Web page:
Jenni's Websites

    Jenni's website: www.storytree.com.au with a list of storytelling resources https://storytree.com.au/stories-for-a-more-beautiful-world/storytelling-resources/

    'Stories for a More Beautiful World' online workshop: https://storytree.com.au/stories-for-a-more-beautiful-world/ (one starts July 19, 2021)

    The story ‘Lily and the Fig Tree’ and ‘The Mulberry Tree’ are recorded on Jenni's album 'The Story Tree and other nature tales' which you can listen to and buy here: https://storytree.bandcamp.com/album/the-story-tree-and-other-nature-tales

    Jenni's YouTube Channel: https://www.youtube.com/channel/UCQP1tbNivZmFpB_KOv68-Hg

    Other Websites mentioned

    Enchantivism and Dr Chalquist https://chalquist.com/

    Charles Eisenstein https://charleseisenstein.org/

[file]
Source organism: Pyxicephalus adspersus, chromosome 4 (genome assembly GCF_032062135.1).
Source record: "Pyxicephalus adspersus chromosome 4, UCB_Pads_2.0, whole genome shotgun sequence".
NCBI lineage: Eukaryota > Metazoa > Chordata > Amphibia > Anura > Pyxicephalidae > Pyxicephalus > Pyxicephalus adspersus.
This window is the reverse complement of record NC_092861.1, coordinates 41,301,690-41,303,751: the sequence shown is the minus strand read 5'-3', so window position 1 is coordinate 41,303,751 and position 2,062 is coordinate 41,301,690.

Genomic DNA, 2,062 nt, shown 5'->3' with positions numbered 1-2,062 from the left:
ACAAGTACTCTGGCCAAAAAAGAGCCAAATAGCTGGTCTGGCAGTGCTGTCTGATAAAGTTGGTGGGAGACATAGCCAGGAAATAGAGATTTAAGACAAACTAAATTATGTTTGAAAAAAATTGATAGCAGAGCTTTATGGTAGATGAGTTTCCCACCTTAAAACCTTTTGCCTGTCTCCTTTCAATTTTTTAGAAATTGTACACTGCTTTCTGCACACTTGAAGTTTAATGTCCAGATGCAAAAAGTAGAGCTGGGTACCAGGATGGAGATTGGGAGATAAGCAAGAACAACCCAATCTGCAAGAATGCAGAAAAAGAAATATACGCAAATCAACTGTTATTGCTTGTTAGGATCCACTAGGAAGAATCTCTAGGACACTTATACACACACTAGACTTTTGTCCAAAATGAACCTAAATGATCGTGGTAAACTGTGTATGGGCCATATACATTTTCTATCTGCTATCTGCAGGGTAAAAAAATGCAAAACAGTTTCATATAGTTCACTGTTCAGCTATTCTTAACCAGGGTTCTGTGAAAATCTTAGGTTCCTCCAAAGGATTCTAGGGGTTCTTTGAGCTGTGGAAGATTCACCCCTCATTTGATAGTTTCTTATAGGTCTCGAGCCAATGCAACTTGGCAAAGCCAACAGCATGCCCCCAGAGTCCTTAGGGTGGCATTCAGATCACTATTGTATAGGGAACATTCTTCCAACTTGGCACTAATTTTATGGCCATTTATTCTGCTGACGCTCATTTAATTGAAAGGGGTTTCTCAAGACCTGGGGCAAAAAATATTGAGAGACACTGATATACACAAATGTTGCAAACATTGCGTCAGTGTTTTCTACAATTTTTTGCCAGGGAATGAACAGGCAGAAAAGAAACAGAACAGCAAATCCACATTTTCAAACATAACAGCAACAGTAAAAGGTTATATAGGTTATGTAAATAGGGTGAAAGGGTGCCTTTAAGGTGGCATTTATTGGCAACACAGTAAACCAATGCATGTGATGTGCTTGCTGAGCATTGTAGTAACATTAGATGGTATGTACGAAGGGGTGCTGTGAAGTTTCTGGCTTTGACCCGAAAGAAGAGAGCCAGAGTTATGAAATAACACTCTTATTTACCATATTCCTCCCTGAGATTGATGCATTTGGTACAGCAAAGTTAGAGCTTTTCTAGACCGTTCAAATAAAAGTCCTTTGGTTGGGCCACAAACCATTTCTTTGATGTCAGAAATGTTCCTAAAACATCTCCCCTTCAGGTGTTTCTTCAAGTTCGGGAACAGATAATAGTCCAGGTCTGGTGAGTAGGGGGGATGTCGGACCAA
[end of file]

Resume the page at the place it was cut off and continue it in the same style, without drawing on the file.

Michael Meade retells the Native American story ‘Black Dog and Weaving Woman’ in his book 'Why the World Never Ends'; explains it to Russel Brandt here https://www.youtube.com/watch?v=1VaEKZRa1rQ and shares it on his podcast here: ‘Living Myth’ Podcast: ‘Making the Earth’, Episode 172 (paywall)

    Books mentioned

    ‘Braiding Sweetgrass: Indigenous Wisdom, Scientific Knowledge and the Teachings of Plants’ by Robin  Wall Kimmerer. I’ve been told the audiobook read by Kimmerer is  fantastic as she has a great voice and hearing her read the text adds meaning to it.

    Charles Eisenstein, ‘Climate: A New Story’ and 'The More Beautiful World Our Hearts Know is Possible'

    'Favourite Folktales from around the World' Yolen, Jane (Ed)

    Jenni's story ‘The Mulberry Tree’ is in Susan Perrow's ‘Stories to Light the Night: A Grief and Loss Collection for Children, Families and Communities’ http://susanperrow.com/